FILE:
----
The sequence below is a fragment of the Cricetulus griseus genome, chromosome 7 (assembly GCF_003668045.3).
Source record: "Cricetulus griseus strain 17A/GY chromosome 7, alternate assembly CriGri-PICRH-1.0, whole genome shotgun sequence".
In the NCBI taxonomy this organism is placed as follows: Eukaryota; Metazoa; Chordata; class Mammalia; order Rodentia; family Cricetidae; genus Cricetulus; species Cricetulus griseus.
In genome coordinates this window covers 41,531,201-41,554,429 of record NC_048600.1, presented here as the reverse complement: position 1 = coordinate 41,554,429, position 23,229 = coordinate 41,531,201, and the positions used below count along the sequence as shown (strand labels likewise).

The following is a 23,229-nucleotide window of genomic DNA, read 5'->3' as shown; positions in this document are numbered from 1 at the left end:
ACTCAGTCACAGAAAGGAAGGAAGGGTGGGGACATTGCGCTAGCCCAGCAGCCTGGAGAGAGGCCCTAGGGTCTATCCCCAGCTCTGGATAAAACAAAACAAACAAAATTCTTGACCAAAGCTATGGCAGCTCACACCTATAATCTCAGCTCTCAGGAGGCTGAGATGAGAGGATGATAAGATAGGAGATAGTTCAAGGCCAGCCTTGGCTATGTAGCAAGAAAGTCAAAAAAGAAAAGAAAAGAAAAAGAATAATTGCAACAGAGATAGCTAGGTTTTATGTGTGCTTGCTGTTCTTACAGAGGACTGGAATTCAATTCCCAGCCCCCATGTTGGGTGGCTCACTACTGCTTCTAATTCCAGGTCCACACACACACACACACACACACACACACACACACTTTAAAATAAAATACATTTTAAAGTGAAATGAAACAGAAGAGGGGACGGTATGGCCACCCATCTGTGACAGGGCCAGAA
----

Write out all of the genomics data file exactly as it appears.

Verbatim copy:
The sequence below is a fragment of the Cricetulus griseus genome, chromosome 7 (assembly GCF_003668045.3).
Source record: "Cricetulus griseus strain 17A/GY chromosome 7, alternate assembly CriGri-PICRH-1.0, whole genome shotgun sequence".
In the NCBI taxonomy this organism is placed as follows: Eukaryota; Metazoa; Chordata; class Mammalia; order Rodentia; family Cricetidae; genus Cricetulus; species Cricetulus griseus.
In genome coordinates this window covers 41,531,201-41,554,429 of record NC_048600.1, presented here as the reverse complement: position 1 = coordinate 41,554,429, position 23,229 = coordinate 41,531,201, and the positions used below count along the sequence as shown (strand labels likewise).

The following is a 23,229-nucleotide window of genomic DNA, read 5'->3' as shown; positions in this document are numbered from 1 at the left end:
ACTCAGTCACAGAAAGGAAGGAAGGGTGGGGACATTGCGCTAGCCCAGCAGCCTGGAGAGAGGCCCTAGGGTCTATCCCCAGCTCTGGATAAAACAAAACAAACAAAATTCTTGACCAAAGCTATGGCAGCTCACACCTATAATCTCAGCTCTCAGGAGGCTGAGATGAGAGGATGATAAGATAGGAGATAGTTCAAGGCCAGCCTTGGCTATGTAGCAAGAAAGTCAAAAAAGAAAAGAAAAGAAAAAGAATAATTGCAACAGAGATAGCTAGGTTTTATGTGTGCTTGCTGTTCTTACAGAGGACTGGAATTCAATTCCCAGCCCCCATGTTGGGTGGCTCACTACTGCTTCTAATTCCAGGTCCACACACACACACACACACACACACACACACACACTTTAAAATAAAATACATTTTAAAGTGAAATGAAACAGAAGAGGGGACGGTATGGCCACCCATCTGTGACAGGGCCAGAA